US2132690 *Jun 3, 1937Oct 11, 1938Hilliard Perley AEdible material in ribbon form
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Referenced by
Citing PatentFiling datePublication dateApplicantTitle
US2767665 *Apr 3, 1951Oct 23, 1956Bestoso Napoleon SApparatus for forming twisted candy sticks
US2879163 *Dec 13, 1954Mar 24, 1959Lever Brothers LtdMethod for preparing a meat-like product
US3009427 *Sep 18, 1959Nov 21, 1961Nat Dairy Prod CorpManufacture of confection
US3125037 *Oct 22, 1959Mar 17, 1964 johnston
US3221675 *Mar 7, 1962Dec 7, 1965Pillsbury CoMethod of manufacturing a food product
US3335676 *Aug 12, 1965Aug 15, 1967Hamac Hansella AgApparatus for continuous treatment of kneadable material
US4357359 *Sep 11, 1980Nov 2, 1982Cloud CorporationPulling toffee, coating with milk chocolate
US4385882 *Nov 4, 1981May 31, 1983Cloud CorporationApparatus for manufacture of candy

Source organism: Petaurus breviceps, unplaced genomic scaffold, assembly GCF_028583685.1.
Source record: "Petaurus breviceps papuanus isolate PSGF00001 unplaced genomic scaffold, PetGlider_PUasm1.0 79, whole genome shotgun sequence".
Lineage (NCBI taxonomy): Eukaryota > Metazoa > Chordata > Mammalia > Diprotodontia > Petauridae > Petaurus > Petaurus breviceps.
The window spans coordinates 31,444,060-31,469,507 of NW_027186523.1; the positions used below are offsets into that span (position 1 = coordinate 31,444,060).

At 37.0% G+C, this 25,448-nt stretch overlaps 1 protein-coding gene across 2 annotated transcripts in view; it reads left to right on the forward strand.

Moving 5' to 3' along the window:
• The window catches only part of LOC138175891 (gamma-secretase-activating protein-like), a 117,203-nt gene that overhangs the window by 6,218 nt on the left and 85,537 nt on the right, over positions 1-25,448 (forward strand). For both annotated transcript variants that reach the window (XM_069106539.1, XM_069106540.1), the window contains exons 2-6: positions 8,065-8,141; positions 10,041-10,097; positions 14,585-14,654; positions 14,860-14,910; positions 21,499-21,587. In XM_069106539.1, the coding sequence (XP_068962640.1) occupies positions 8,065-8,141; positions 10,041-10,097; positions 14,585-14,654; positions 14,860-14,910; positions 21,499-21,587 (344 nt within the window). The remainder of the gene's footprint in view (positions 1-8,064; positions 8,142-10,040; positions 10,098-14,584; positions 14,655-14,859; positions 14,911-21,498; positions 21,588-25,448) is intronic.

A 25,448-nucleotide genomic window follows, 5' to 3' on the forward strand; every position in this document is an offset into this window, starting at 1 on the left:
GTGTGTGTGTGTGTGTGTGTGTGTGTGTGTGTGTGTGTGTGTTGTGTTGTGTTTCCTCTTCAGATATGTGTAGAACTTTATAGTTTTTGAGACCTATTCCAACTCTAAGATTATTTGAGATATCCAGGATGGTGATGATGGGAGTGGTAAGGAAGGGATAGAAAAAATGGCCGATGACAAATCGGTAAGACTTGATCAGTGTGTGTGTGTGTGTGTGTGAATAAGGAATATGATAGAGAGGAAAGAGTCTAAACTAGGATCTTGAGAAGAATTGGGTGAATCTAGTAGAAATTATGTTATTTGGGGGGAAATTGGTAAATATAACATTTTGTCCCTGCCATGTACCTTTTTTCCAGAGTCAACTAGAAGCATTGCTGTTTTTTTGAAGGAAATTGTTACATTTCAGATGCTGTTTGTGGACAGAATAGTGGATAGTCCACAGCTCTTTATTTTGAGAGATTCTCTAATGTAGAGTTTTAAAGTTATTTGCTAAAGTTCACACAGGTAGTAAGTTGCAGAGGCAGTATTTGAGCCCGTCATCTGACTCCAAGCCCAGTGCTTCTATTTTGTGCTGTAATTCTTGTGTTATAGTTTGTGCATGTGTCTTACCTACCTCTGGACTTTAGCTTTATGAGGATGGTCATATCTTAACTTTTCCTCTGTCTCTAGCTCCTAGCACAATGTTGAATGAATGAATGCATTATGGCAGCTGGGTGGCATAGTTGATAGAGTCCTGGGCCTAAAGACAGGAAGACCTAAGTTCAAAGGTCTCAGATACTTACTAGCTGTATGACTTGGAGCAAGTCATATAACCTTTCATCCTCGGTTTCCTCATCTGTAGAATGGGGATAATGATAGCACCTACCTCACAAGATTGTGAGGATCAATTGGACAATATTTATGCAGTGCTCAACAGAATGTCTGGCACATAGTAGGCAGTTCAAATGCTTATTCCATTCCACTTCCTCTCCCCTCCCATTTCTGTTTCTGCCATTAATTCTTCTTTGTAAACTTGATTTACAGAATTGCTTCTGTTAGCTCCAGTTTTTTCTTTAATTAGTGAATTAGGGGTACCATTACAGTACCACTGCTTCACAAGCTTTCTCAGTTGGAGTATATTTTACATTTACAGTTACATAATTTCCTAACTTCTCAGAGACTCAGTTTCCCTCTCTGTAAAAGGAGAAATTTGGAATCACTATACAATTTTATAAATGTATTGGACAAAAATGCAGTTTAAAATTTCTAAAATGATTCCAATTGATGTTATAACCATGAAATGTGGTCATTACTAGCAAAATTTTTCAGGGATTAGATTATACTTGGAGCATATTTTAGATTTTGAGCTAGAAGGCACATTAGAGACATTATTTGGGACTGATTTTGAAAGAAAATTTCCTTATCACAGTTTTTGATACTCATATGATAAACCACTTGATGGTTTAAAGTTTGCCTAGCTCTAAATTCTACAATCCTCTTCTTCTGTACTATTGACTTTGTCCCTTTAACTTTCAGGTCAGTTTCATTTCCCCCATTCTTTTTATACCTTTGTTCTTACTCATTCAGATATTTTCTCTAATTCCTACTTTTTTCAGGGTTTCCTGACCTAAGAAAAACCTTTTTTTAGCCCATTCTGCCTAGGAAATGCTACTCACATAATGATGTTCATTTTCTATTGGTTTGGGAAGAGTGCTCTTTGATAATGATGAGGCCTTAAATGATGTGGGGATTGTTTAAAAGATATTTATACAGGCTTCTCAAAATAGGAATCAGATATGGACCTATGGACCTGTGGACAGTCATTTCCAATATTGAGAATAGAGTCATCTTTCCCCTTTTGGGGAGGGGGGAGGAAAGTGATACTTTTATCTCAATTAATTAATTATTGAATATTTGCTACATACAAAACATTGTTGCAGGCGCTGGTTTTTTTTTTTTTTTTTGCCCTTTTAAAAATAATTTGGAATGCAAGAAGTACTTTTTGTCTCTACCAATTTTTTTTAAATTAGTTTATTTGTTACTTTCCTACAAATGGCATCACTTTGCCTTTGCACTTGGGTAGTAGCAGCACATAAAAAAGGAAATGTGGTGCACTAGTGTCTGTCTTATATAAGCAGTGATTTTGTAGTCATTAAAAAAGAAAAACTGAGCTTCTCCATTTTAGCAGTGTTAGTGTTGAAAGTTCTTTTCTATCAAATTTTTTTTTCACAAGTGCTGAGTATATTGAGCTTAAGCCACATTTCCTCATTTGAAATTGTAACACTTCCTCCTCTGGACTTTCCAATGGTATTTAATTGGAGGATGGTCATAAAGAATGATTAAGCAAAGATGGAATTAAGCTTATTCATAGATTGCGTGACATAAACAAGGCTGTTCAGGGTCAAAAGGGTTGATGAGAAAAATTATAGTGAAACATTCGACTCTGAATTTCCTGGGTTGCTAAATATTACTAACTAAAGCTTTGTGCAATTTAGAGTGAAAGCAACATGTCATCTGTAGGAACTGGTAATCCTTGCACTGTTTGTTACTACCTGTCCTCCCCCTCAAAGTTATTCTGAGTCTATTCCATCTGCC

US5126157 *Jun 27, 1990Jun 30, 1992Nestec S.A.Food processing
US5129315 *Jun 27, 1990Jul 14, 1992Nestec S.A.Apparatus for forming an array of extruded filaments
DE3231560A1 *Aug 25, 1982Mar 17, 1983Unilever NvKonfektprodukte, verfahren und vorrichtung zu ihrer herstellung
Classifications
U.S. Classification426/272, 425/319, 425/104, 426/515, 425/115, 426/517, 426/274
International ClassificationA23G3/02, A23G3/20
Cooperative ClassificationA23G3/2069, A23G3/20, A23G3/2015, A23G3/0242
European ClassificationA23G3/20F12, A23G3/20F4, A23G3/02M4, A23G3/20